“The more we looked, the more we found that eBook pricing wasn’t just bloated, it was erratic. No clear patterns emerged. Worse still, from publisher to publisher and from book to book we had no reliable way of determining our cost, which of course makes selling eBooks at cost problematic. Very quickly the fantasy that eBooks would be the great equalizer, that they would allow us to compete with Amazon and B&N, vanished.”

He continued: “To make bundling viable at Changing Hands–to make e-books viable for indies at all, really–it’s not enough to sell them at cost. We’d have to sell at a significant loss. Jeff Bezos, as you know, is working to recalibrate public expectation to $9.99 for e-books, and Cory Doctorow and Chris Anderson are working to recalibrate that recalibration to free. Meanwhile, as independent booksellers wait for pricing to come down and DRM issues to shake out, Amazon tightens its grip on early tech adopters — readers who will be far less likely to abandon their Kindles when indies finally limp into the game.”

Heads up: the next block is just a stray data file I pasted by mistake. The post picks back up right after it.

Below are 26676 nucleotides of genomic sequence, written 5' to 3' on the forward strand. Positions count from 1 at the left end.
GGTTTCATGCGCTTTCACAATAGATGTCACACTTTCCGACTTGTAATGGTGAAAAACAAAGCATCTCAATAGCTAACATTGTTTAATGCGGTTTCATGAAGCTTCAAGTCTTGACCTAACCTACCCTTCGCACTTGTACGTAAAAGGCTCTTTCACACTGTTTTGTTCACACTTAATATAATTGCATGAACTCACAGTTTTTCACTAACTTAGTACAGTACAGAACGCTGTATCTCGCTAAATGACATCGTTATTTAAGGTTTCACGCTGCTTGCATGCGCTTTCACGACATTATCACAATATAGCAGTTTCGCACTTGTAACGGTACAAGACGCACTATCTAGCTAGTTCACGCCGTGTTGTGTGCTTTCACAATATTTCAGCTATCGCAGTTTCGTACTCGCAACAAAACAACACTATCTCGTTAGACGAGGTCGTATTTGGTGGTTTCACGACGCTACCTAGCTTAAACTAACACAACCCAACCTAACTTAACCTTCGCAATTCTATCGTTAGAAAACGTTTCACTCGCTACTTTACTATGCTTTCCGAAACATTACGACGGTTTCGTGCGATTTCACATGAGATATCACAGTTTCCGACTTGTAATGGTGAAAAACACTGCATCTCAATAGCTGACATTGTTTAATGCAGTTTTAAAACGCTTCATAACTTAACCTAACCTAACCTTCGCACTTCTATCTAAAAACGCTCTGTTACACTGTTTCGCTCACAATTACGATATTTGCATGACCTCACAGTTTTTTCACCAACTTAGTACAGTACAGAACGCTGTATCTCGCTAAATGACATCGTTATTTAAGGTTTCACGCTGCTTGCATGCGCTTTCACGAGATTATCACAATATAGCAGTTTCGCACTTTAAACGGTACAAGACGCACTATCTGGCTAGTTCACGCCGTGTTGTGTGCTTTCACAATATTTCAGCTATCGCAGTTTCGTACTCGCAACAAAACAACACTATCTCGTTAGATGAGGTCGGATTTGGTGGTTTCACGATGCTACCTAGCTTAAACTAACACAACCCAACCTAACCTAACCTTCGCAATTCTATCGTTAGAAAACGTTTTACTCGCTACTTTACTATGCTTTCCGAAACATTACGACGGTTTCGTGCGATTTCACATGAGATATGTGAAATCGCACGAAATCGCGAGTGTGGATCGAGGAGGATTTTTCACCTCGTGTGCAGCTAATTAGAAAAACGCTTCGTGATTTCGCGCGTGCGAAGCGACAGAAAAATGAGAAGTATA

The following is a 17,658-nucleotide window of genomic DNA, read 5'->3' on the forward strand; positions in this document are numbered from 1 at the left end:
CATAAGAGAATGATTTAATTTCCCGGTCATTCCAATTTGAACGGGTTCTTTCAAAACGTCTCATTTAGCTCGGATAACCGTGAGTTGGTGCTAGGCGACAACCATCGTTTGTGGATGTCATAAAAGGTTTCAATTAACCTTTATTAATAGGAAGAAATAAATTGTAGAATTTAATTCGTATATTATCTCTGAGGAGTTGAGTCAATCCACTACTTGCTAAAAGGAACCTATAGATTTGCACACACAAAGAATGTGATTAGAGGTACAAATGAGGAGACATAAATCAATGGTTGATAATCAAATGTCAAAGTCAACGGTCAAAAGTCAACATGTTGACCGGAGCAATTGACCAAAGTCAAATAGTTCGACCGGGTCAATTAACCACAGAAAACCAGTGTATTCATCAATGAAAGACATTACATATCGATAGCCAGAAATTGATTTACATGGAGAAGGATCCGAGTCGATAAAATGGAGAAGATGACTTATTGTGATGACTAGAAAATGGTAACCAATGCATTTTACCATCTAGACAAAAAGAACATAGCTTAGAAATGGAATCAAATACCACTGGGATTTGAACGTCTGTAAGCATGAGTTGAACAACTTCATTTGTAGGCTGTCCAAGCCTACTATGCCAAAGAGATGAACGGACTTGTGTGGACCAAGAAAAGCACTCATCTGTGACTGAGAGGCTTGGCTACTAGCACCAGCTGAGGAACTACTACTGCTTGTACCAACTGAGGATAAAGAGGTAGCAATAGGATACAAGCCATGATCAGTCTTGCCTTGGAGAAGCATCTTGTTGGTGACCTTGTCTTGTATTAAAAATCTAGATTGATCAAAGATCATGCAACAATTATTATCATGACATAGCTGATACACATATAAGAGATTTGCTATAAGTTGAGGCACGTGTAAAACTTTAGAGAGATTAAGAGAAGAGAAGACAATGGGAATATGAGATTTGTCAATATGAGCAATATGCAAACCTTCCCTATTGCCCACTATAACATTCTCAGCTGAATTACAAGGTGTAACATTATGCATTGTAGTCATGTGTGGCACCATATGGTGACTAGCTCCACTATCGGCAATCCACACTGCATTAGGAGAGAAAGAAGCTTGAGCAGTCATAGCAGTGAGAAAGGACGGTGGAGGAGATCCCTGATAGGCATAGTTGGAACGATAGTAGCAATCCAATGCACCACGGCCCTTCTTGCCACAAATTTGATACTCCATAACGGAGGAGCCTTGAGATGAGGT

After jump, Stout offers some suggestions for the future.

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Salman Rushdie’s Dinner with Thomas Pynchon

26491_rushdie_salman.gifLast night a crowd of literature lovers filled up Three Lives & Co. bookstore and spilled into the West Village street for a literary block party–celebrating the release of Granta 107. Among the attendees were Zadie Smith, Joshua Ferris, John Wray, and Granta acting editor John Freeman.

During the festivities, GalleyCat caught up with Salman Rushdie (pictured, via), who just finished a screenplay draft for his classic novel, “Midnight’s Children.” The author said he was looking forward to reading a copy of Thomas Pynchon‘s “Inherent Vice” this summer. “It sounds like his most lighthearted book since Vineland,” he told this reporter, recalling a dinner he had with the reclusive Pynchon while reviewing “Vineland” for the NY Times.

“He was extremely Pynchon-eque. He was the Pynchon I wanted him to be,” explained Rushdie. He wouldn’t describe the secretive author, but wished he could have befriended Pynchon. “He never called again,” Rushdie concluded, ruefully.